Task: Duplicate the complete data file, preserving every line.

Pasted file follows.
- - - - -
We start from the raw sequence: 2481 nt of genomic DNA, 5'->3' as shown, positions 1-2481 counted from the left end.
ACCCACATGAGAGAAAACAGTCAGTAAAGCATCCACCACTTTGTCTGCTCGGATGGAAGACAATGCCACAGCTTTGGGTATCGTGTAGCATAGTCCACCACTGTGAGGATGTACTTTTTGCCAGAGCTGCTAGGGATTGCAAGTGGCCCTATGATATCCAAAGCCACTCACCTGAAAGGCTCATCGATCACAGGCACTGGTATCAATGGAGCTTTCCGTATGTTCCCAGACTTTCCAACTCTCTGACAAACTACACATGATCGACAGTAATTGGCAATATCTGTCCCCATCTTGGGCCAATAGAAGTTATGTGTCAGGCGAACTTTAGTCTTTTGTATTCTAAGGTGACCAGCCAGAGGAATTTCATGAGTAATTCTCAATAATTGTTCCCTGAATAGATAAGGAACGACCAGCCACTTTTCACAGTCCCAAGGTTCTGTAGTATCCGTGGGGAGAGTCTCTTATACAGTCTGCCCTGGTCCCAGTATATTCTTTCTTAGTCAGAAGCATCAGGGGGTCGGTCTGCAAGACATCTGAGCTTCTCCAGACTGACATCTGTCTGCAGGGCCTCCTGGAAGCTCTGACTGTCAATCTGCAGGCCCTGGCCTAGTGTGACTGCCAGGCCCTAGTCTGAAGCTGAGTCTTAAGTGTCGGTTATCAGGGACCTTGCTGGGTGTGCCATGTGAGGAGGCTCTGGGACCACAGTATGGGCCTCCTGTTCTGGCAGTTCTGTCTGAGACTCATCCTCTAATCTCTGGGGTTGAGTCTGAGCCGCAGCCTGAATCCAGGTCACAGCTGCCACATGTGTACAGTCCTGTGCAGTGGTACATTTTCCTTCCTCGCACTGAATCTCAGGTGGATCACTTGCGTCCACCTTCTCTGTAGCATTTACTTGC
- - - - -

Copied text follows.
We start from the raw sequence: 2481 nt of genomic DNA, 5'->3' as shown, positions 1-2481 counted from the left end.
ACCCACATGAGAGAAAACAGTCAGTAAAGCATCCACCACTTTGTCTGCTCGGATGGAAGACAATGCCACAGCTTTGGGTATCGTGTAGCATAGTCCACCACTGTGAGGATGTACTTTTTGCCAGAGCTGCTAGGGATTGCAAGTGGCCCTATGATATCCAAAGCCACTCACCTGAAAGGCTCATCGATCACAGGCACTGGTATCAATGGAGCTTTCCGTATGTTCCCAGACTTTCCAACTCTCTGACAAACTACACATGATCGACAGTAATTGGCAATATCTGTCCCCATCTTGGGCCAATAGAAGTTATGTGTCAGGCGAACTTTAGTCTTTTGTATTCTAAGGTGACCAGCCAGAGGAATTTCATGAGTAATTCTCAATAATTGTTCCCTGAATAGATAAGGAACGACCAGCCACTTTTCACAGTCCCAAGGTTCTGTAGTATCCGTGGGGAGAGTCTCTTATACAGTCTGCCCTGGTCCCAGTATATTCTTTCTTAGTCAGAAGCATCAGGGGGTCGGTCTGCAAGACATCTGAGCTTCTCCAGACTGACATCTGTCTGCAGGGCCTCCTGGAAGCTCTGACTGTCAATCTGCAGGCCCTGGCCTAGTGTGACTGCCAGGCCCTAGTCTGAAGCTGAGTCTTAAGTGTCGGTTATCAGGGACCTTGCTGGGTGTGCCATGTGAGGAGGCTCTGGGACCACAGTATGGGCCTCCTGTTCTGGCAGTTCTGTCTGAGACTCATCCTCTAATCTCTGGGGTTGAGTCTGAGCCGCAGCCTGAATCCAGGTCACAGCTGCCACATGTGTACAGTCCTGTGCAGTGGTACATTTTCCTTCCTCGCACTGAATCTCAGGTGGATCACTTGCGTCCACCTTCTCTGTAGCATTTACTTGC